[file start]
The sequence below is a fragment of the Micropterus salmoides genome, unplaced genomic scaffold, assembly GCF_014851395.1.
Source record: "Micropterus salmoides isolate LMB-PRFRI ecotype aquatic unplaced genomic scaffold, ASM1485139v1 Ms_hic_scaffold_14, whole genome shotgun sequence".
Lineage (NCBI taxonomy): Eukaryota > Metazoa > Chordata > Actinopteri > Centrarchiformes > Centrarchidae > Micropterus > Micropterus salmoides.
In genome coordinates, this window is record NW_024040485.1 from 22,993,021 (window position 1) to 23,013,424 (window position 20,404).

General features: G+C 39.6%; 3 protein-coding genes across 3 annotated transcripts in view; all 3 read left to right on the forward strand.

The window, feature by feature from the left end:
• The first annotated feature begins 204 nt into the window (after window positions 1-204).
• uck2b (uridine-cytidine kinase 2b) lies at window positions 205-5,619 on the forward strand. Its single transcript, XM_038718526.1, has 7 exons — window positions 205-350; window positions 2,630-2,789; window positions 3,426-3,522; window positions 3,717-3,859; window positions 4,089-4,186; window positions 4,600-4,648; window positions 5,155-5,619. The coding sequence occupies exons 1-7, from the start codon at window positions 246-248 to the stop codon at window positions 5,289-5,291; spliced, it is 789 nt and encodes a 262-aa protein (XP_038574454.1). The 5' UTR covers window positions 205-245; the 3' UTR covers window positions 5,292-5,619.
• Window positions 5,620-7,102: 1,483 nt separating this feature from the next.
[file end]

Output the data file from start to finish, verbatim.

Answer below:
The sequence below is a fragment of the Micropterus salmoides genome, unplaced genomic scaffold, assembly GCF_014851395.1.
Source record: "Micropterus salmoides isolate LMB-PRFRI ecotype aquatic unplaced genomic scaffold, ASM1485139v1 Ms_hic_scaffold_14, whole genome shotgun sequence".
Lineage (NCBI taxonomy): Eukaryota > Metazoa > Chordata > Actinopteri > Centrarchiformes > Centrarchidae > Micropterus > Micropterus salmoides.
In genome coordinates, this window is record NW_024040485.1 from 22,993,021 (window position 1) to 23,013,424 (window position 20,404).

General features: G+C 39.6%; 3 protein-coding genes across 3 annotated transcripts in view; all 3 read left to right on the forward strand.

The window, feature by feature from the left end:
• The first annotated feature begins 204 nt into the window (after window positions 1-204).
• uck2b (uridine-cytidine kinase 2b) lies at window positions 205-5,619 on the forward strand. Its single transcript, XM_038718526.1, has 7 exons — window positions 205-350; window positions 2,630-2,789; window positions 3,426-3,522; window positions 3,717-3,859; window positions 4,089-4,186; window positions 4,600-4,648; window positions 5,155-5,619. The coding sequence occupies exons 1-7, from the start codon at window positions 246-248 to the stop codon at window positions 5,289-5,291; spliced, it is 789 nt and encodes a 262-aa protein (XP_038574454.1). The 5' UTR covers window positions 205-245; the 3' UTR covers window positions 5,292-5,619.
• Window positions 5,620-7,102: 1,483 nt separating this feature from the next.